(Ping! Zine) – As Facebook became the biggest technology IPO offering in history on Friday, it’s hard not to reflect back to 1992, on what was dubbed the first social network in cyberspace. Created by Grammy-winner and Internet pioneer Allee Willis, with Mark Cuban onboard as CEO, Willisville was an extensive, interactive, story-driven online social world. Even though today’s media outlets and pop culture thrive off of public feedback via social networks, most teens and 20-somethings have no idea that ideas for social networking existed eons before Facebook, Myspace and Twitter.
With the first web page being created in 1991, Willisville combined social networking, traditional pop media, commerce, games, collaboration and information. As a GRAMMY, Emmy, Tony and Webby Winner and Nominee, Willis was the first pop artist who evangelized using the Internet as a social network, a driving force to juxtapose all of her creative expressions into one medium interface and share it with the public. Users could share ideas, connect with each other, and become members of a cohesive community for the first time in cyber history.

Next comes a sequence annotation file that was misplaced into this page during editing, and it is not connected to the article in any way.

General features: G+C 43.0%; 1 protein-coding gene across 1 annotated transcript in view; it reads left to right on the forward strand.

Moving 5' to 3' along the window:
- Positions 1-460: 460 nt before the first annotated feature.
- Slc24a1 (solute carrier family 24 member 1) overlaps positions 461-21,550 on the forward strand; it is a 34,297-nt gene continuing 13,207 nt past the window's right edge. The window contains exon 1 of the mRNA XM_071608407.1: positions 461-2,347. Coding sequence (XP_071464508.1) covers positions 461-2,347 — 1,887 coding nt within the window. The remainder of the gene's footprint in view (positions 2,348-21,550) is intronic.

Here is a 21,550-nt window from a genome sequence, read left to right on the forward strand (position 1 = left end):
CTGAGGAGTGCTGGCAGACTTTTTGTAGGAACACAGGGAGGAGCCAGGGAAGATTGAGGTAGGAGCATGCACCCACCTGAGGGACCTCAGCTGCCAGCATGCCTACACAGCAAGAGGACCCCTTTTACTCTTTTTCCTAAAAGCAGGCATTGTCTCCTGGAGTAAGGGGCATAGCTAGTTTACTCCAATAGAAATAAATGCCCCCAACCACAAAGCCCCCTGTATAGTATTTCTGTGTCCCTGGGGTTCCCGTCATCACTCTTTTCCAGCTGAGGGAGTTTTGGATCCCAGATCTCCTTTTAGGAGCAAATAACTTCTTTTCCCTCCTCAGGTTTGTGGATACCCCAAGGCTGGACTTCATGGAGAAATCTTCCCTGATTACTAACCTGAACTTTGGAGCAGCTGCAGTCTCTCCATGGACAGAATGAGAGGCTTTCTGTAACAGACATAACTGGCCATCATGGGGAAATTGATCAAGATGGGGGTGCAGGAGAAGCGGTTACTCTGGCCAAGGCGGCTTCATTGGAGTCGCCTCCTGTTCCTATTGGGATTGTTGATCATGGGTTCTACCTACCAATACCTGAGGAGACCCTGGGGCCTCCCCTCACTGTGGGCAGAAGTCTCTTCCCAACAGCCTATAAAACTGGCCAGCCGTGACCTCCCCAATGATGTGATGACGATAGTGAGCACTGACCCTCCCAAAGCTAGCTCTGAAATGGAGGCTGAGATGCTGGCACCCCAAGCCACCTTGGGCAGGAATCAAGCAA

In 1993, Willis joined forces with award-winning producer and multi-media artist Prudence Fenton (Disney’s Emperor’s New Groove II, MTV’s Liquid Television creator, and Grammy winner for Peter Gabriel’s Steam video) to continue work on Willisville. Cuban, who later became owner of NBA team Dallas Mavericks and the first to introduce streaming events and audio to the web, was at the helm as CEO. In a 1994 article, Cuban praised the concept saying, “The business potential for Willisville is huge… This might just become the fourth new form of mass entertainment, in the line of television, film and radio.”
The group was constantly approached by, and consulted for technology big-timers, including AOL, Microsoft, Silicon Graphics, Fox, Warner Bros., Disney and Intel.
In 1995, Intel went on to fund a Willisville prototype, though much to their dismay, the move turned Willis and Fenton into art and music directors for technologies Intel had previously invested in. A year later, FORTUNE Magazine quoted Intel’s then Vice President for Corporate Business Development, Avram Miller sharing his thoughts on the venture, “We are witnessing the creation of a new medium, which may in fact have more impact on the evolution of world culture than anything short of a book.”
Ultimately, the futuristic Willisville was simply ahead of its time.
The overwhelming creativity and ideas that were the essence of Willisville and are at the core of sites such as Facebook, could not be supported by the available technology of the early 1990’s. Now fast-forward to last Friday, where Facebook’s record-breaking IPO is clear proof to how far we have come.
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